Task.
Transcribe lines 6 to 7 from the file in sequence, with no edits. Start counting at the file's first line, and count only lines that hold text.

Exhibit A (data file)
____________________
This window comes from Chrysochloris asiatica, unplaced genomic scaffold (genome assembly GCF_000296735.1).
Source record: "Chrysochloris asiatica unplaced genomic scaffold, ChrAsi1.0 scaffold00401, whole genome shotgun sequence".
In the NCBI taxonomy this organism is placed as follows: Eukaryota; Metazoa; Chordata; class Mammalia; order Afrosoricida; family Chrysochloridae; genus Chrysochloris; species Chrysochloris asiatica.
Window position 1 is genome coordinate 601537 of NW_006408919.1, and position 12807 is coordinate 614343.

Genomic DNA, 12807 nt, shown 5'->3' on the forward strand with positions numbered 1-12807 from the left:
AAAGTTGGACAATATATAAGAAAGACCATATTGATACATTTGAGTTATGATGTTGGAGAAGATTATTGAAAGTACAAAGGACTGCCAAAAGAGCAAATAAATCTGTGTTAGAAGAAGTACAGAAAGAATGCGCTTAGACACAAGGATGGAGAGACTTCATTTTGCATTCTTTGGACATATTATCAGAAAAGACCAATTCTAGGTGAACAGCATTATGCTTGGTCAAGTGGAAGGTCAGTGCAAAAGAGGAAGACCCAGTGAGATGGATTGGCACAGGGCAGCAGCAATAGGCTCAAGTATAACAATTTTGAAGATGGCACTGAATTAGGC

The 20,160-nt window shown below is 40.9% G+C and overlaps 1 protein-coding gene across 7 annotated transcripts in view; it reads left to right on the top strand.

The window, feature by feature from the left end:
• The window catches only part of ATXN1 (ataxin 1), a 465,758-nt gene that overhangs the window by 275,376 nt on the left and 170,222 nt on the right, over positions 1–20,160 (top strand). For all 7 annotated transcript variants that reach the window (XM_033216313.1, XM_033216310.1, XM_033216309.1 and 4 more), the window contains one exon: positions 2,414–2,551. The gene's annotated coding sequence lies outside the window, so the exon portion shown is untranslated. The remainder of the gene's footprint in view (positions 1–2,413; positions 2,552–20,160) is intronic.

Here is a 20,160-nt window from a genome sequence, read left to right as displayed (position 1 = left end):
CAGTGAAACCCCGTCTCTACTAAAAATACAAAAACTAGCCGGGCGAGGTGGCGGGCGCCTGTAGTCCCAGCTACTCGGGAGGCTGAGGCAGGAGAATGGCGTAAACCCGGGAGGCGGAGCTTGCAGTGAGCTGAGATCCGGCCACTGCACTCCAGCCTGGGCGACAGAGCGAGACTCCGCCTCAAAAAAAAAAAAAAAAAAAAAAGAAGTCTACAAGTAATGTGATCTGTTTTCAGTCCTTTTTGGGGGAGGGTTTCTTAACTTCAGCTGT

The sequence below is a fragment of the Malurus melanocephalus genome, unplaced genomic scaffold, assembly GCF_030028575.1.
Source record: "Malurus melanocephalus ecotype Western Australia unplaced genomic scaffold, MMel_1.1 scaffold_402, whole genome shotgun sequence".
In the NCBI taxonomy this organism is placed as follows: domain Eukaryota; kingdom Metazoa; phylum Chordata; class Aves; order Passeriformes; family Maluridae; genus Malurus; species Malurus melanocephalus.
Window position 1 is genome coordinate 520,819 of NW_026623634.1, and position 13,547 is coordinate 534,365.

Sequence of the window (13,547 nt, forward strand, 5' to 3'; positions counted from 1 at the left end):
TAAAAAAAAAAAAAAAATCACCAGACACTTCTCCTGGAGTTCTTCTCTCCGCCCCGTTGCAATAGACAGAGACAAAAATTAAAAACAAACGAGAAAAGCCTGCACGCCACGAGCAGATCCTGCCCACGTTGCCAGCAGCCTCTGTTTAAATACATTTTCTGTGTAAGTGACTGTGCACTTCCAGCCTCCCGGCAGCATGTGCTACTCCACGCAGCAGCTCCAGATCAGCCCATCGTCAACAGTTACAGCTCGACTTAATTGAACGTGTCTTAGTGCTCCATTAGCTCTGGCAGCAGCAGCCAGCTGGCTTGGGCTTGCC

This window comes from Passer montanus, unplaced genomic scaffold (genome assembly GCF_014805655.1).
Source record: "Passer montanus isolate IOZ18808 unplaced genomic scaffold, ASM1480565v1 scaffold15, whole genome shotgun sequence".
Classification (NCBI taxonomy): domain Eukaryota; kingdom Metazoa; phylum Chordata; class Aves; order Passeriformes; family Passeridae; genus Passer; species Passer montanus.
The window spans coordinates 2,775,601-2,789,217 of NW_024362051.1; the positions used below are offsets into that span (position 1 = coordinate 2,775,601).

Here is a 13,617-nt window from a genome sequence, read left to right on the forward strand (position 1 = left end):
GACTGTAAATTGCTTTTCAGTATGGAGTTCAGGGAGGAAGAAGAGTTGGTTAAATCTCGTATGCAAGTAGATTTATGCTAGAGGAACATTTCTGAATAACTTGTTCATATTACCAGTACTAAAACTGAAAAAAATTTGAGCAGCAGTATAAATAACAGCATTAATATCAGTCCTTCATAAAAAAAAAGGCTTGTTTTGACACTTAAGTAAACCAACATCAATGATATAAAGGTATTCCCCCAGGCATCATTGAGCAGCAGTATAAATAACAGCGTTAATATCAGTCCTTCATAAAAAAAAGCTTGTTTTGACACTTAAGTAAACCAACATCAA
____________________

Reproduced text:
AAAGTTGGACAATATATAAGAAAGACCATATTGATACATTTGAGTTATGATGTTGGAGAAGATTATTGAAAGTACAAAGGACTGCCAAAAGAGCAAATAAATCTGTGTTAGAAGAAGTACAGAAAGAATGCGCTTAGACACAAGGATGGAGAGACTTCATTTTGCATTCTTTGGACATATTATCAGAAAAGACCAATTCTAGGTGAACAGCATTATGCTTGGTCAAGTGGAAGGTCAGTGCAAAAGAGGAAGACCCAGTGAGATGGATTGGCACAGGGCAGCAGCAATAGGCTCAAGTATAACAATTTTGAAGATGGCACTGAATTAGGC

The 20,160-nt window shown below is 40.9% G+C and overlaps 1 protein-coding gene across 7 annotated transcripts in view; it reads left to right on the top strand.